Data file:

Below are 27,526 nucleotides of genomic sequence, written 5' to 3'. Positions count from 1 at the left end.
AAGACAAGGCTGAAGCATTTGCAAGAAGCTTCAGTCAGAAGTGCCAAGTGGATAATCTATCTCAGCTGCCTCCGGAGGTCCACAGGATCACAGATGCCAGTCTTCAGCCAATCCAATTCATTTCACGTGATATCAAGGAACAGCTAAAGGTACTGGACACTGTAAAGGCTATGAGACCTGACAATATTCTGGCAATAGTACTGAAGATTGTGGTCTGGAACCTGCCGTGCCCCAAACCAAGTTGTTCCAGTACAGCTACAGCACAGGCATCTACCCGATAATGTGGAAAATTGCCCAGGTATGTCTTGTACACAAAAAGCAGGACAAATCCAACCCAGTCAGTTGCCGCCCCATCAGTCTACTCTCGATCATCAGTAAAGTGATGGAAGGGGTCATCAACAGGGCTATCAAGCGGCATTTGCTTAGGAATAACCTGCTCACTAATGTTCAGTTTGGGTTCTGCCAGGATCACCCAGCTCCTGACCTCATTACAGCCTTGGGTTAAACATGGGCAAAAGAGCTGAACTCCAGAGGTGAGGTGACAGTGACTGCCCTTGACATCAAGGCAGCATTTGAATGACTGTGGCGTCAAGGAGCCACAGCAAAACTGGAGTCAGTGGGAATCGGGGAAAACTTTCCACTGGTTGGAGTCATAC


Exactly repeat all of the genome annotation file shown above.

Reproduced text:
Below are 27,526 nucleotides of genomic sequence, written 5' to 3'. Positions count from 1 at the left end.
AAGACAAGGCTGAAGCATTTGCAAGAAGCTTCAGTCAGAAGTGCCAAGTGGATAATCTATCTCAGCTGCCTCCGGAGGTCCACAGGATCACAGATGCCAGTCTTCAGCCAATCCAATTCATTTCACGTGATATCAAGGAACAGCTAAAGGTACTGGACACTGTAAAGGCTATGAGACCTGACAATATTCTGGCAATAGTACTGAAGATTGTGGTCTGGAACCTGCCGTGCCCCAAACCAAGTTGTTCCAGTACAGCTACAGCACAGGCATCTACCCGATAATGTGGAAAATTGCCCAGGTATGTCTTGTACACAAAAAGCAGGACAAATCCAACCCAGTCAGTTGCCGCCCCATCAGTCTACTCTCGATCATCAGTAAAGTGATGGAAGGGGTCATCAACAGGGCTATCAAGCGGCATTTGCTTAGGAATAACCTGCTCACTAATGTTCAGTTTGGGTTCTGCCAGGATCACCCAGCTCCTGACCTCATTACAGCCTTGGGTTAAACATGGGCAAAAGAGCTGAACTCCAGAGGTGAGGTGACAGTGACTGCCCTTGACATCAAGGCAGCATTTGAATGACTGTGGCGTCAAGGAGCCACAGCAAAACTGGAGTCAGTGGGAATCGGGGAAAACTTTCCACTGGTTGGAGTCATAC